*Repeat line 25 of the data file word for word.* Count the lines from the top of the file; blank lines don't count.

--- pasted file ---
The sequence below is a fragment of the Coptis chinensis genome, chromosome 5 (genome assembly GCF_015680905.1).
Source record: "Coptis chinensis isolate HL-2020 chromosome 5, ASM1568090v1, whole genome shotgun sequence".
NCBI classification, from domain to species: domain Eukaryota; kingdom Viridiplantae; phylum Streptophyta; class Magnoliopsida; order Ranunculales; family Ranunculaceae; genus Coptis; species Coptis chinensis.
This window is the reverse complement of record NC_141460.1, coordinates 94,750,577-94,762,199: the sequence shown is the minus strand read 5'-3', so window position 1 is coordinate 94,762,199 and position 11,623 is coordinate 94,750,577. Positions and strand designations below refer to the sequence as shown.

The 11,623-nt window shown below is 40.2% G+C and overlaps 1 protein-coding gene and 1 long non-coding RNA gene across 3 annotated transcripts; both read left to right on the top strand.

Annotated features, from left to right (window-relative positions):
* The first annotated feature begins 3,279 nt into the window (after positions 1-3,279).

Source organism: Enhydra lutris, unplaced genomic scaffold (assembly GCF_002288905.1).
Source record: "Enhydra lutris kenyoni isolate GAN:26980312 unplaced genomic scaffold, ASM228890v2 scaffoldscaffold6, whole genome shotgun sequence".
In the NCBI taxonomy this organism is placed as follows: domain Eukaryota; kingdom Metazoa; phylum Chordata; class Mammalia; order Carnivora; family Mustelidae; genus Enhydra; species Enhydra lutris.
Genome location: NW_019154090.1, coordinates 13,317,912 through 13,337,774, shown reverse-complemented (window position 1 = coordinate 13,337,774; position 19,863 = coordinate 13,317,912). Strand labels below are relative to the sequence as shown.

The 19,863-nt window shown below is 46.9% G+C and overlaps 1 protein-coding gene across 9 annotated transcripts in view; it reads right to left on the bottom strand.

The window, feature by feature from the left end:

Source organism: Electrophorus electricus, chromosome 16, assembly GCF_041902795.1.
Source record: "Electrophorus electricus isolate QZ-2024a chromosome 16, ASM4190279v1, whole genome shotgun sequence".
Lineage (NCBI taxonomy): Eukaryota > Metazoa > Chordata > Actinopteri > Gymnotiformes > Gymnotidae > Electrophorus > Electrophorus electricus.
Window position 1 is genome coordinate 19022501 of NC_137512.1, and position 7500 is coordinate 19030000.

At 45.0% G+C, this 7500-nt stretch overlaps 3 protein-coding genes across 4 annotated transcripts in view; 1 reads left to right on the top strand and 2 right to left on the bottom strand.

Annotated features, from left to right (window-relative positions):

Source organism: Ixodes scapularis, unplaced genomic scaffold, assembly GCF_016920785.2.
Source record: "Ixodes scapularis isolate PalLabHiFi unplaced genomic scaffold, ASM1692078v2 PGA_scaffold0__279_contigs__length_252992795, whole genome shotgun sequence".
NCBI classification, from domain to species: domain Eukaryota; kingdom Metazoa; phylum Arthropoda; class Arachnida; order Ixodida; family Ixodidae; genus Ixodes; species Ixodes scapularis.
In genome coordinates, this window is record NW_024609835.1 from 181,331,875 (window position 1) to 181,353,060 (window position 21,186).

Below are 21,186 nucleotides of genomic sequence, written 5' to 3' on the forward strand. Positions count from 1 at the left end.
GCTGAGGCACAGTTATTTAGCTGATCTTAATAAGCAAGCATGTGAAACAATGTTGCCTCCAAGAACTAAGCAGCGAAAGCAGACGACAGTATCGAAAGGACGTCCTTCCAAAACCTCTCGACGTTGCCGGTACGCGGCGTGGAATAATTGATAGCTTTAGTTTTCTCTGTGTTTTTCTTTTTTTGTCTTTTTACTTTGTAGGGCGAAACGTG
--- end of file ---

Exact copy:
GCTGAGGCACAGTTATTTAGCTGATCTTAATAAGCAAGCATGTGAAACAATGTTGCCTCCAAGAACTAAGCAGCGAAAGCAGACGACAGTATCGAAAGGACGTCCTTCCAAAACCTCTCGACGTTGCCGGTACGCGGCGTGGAATAATTGATAGCTTTAGTTTTCTCTGTGTTTTTCTTTTTTTGTCTTTTTACTTTGTAGGGCGAAACGTG